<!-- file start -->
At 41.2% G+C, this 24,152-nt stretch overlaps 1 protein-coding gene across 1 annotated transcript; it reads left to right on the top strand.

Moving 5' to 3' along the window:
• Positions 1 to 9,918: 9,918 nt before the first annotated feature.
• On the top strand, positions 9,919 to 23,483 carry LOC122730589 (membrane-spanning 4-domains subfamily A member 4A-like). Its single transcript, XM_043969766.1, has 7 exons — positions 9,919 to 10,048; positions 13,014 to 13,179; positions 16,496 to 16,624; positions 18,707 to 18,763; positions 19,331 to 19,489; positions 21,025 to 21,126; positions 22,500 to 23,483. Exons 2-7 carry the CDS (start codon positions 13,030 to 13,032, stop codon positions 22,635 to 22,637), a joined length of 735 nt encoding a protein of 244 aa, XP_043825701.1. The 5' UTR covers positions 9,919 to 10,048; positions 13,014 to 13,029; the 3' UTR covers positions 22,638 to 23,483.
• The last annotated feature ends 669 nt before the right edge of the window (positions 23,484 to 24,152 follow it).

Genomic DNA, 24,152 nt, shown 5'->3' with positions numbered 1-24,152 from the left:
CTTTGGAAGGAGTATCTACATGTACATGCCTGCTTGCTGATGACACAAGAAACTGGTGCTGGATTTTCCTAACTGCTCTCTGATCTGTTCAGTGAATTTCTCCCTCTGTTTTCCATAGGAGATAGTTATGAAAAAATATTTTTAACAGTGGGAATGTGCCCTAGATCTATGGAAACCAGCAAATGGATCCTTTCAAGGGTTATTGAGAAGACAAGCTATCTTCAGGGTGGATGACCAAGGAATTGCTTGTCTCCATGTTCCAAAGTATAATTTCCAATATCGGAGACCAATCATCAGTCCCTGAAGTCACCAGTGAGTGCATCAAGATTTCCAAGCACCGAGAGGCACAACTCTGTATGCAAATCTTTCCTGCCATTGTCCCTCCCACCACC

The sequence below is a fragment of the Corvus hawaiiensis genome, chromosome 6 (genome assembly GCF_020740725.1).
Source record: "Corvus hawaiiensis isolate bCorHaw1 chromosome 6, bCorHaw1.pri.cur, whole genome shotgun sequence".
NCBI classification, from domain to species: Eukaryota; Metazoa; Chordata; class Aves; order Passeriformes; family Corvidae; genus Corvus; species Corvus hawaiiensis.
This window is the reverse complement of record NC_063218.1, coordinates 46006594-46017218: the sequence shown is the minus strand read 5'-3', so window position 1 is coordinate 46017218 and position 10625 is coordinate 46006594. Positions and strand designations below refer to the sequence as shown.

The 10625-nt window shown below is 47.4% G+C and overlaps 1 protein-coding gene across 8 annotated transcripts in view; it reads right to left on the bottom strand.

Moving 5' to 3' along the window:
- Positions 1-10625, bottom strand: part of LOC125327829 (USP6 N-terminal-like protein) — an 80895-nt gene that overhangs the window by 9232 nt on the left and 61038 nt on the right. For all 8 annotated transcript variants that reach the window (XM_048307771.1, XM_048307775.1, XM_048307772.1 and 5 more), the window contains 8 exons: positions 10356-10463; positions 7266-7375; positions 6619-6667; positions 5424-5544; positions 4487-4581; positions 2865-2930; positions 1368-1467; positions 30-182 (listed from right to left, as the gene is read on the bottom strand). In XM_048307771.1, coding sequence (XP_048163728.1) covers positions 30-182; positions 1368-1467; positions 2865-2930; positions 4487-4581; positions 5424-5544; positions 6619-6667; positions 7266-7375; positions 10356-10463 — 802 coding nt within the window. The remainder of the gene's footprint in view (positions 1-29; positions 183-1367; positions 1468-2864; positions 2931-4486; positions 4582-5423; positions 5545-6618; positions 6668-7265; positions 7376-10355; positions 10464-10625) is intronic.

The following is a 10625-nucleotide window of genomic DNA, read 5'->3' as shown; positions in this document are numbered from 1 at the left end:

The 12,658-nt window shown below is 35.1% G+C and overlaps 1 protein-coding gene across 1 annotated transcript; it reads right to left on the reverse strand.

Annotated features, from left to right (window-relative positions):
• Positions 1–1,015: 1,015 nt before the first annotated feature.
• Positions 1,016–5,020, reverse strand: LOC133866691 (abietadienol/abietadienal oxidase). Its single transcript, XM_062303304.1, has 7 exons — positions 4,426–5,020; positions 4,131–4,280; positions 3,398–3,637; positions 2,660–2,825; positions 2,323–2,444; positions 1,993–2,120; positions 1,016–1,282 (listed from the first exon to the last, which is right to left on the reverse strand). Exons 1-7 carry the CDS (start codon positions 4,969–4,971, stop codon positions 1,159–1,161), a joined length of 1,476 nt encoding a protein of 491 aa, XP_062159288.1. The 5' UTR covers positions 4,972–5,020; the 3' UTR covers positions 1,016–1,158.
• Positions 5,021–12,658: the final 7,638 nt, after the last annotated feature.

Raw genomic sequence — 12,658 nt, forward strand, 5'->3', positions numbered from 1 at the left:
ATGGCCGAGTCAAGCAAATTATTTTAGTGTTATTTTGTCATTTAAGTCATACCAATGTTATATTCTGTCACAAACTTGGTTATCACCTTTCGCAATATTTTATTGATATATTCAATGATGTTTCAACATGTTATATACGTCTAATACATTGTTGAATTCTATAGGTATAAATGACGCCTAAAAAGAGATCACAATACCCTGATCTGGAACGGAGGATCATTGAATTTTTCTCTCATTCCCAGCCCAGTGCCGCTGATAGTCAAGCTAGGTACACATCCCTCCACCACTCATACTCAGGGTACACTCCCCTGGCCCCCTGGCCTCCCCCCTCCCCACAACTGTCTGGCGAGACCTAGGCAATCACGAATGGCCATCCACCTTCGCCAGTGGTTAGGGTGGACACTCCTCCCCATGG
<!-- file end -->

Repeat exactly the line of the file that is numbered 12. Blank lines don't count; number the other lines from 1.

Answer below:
The 10625-nt window shown below is 47.4% G+C and overlaps 1 protein-coding gene across 8 annotated transcripts in view; it reads right to left on the bottom strand.